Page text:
Detection of postnatal depression. Development of the Edinburgh Postnatal Depression Scale (EPDS)

Department of Postgraduate Medicine, University of Keele, Stoke-on-Trent, Staffs.
The British Journal of Psychiatry (Impact Factor: 7.99). 07/1987; 150(6):782-6. DOI: 10.1192/bjp.150.6.782
Source: PubMed


The development of a 10-item self-report scale (EPDS) to screen for Postnatal Depression in the community is described. After extensive pilot interviews a validation study was carried out on 84 mothers using the Research Diagnostic Criteria for depressive illness obtained from Goldberg's Standardised Psychiatric Interview. The EPDS was found to have satisfactory sensitivity and specificity, and was also sensitive to change in the severity of depression over time. The scale can be completed in about 5 minutes and has a simple method of scoring. The use of the EPDS in the secondary prevention of Postnatal Depression is discussed.

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    • "SD = 4.80); higher scores indicate greater symptom severity. Fifty-six percent scored in the " probable " depression rate, with scores > 12 (Cox et al., 1987). Women were assessed for PTSD symptoms with the Modified PTSD Symptom Scale – Self Report (MPSS-SR; Falsetti, Resnick, Resick & Kilpatrick, 1993), measuring the frequency (0-3 scale) of symptoms present for the past two weeks, and summed to create a total score (x ̅ = 10.04, "
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    ABSTRACT: Prenatal stress negatively affects fetal development, which in turn may affect infant hypothalamic-pituitary adrenal (HPA) axis regulation and behavioral functioning. We examined effects of exposure to a traumatic stressor in families [intimate partner violence (IPV)] on both infants' HPA axis reactivity to stress and their internalizing and externalizing behaviors. Infants (n= 182, 50% girls, x age = 11.77 months) were exposed to a laboratory challenge task designed to induce frustration and anger (i.e., arm restraint). Saliva samples were taken pre-task and 20 and 40 minutes post-task and then assayed for cortisol. Mothers reported on their pregnancy and postpartum IPV history, current mental health, substance use, and their infants' behaviors. Structural equation modeling revealed that prenatal, but not postnatal, IPV was independently associated with infant cortisol reactivity and problem behavior. Maternal mental health predicted infant behavioral functioning but not infant HPA axis reactivity. These findings are consistent with the prenatal programming hypothesis; that is, early life stress affects later risk and vulnerability for altered physiological and behavioral regulation.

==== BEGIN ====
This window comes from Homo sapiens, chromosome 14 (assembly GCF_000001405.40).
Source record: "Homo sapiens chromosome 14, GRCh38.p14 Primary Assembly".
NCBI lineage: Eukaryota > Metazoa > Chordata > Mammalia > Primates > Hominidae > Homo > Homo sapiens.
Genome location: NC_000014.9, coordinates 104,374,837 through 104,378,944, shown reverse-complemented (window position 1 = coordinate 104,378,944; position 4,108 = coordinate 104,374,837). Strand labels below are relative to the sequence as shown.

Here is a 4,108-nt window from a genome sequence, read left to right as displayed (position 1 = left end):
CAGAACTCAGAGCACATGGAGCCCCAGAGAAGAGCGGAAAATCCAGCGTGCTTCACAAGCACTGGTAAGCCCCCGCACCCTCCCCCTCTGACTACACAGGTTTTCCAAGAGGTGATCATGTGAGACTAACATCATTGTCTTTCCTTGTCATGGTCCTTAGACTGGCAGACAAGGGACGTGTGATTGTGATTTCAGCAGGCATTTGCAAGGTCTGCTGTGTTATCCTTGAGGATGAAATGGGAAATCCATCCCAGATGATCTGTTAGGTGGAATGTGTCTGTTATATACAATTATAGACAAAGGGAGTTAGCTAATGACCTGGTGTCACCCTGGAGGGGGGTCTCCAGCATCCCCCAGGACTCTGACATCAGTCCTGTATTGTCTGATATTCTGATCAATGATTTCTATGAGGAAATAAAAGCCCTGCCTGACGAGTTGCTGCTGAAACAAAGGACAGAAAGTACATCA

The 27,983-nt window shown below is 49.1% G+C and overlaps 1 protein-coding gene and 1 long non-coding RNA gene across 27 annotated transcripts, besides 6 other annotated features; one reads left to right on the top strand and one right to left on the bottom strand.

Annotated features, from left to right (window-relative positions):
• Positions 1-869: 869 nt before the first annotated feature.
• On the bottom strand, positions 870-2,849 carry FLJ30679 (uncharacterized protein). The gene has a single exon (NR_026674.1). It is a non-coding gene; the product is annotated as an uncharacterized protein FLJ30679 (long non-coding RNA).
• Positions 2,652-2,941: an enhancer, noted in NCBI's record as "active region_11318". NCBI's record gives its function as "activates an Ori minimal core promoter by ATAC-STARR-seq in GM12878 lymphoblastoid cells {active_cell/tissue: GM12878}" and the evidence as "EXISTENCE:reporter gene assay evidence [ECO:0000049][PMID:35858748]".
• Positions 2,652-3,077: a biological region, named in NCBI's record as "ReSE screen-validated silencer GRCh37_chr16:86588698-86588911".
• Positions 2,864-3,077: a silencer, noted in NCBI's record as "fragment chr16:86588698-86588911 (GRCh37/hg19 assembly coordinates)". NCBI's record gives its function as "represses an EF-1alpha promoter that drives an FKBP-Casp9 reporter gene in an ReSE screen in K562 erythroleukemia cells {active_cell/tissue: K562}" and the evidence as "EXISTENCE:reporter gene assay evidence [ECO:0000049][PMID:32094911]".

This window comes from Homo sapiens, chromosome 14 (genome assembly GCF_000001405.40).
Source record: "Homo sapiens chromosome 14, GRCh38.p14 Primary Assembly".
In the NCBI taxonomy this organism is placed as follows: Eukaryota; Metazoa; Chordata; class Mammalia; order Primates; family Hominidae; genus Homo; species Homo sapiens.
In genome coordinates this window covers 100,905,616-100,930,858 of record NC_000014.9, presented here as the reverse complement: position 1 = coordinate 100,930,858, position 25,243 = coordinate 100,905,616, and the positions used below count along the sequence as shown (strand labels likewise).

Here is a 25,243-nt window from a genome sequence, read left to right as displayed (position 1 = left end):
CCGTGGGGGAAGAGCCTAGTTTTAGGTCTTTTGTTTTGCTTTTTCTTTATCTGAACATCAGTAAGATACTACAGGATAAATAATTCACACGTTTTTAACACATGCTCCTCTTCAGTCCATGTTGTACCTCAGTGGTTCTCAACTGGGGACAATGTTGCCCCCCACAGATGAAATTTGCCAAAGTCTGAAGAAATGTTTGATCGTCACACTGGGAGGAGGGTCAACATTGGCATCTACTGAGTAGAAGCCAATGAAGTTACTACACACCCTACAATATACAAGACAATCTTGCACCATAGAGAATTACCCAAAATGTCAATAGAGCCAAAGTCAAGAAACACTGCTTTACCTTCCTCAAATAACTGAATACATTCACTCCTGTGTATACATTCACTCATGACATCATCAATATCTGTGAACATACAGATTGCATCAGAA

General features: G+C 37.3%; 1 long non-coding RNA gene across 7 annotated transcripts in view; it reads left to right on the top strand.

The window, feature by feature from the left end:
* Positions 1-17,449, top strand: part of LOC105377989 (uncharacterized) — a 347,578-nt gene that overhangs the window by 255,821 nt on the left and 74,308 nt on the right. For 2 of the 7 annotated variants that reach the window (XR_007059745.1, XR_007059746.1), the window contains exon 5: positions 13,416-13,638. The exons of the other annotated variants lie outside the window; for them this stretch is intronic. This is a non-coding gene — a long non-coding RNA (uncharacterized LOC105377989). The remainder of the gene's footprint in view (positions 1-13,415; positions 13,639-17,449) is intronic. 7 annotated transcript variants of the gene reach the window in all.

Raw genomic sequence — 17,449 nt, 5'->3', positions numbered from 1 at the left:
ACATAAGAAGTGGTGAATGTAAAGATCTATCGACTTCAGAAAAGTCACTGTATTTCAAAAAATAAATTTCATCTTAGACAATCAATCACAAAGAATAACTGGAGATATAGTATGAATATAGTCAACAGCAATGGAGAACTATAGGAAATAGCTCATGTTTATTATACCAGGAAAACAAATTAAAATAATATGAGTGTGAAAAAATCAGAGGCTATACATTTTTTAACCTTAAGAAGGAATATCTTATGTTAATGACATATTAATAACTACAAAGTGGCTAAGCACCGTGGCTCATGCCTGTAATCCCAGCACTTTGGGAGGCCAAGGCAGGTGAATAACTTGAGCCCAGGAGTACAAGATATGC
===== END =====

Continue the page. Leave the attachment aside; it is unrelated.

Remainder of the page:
Stress (Amsterdam, Netherlands) 10/2015; DOI:10.3109/10253890.2015.1108303 · 2.72 Impact Factor
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    • "The following possible confounders were examined: infant sex, infant age at center care entry, time since the last feeding with respect to cortisol sampling, time awake with respect to cortisol sampling, maternal age, and maternal educational level. Also, to control for maternal postpartum depression, mothers completed the Edinburgh Postnatal Depression Scale (EPDS, Cox et al., 1987) at 3 months postpartum. This 10-item questionnaire, scored on a 4-point scale, is widely used to measure depression. "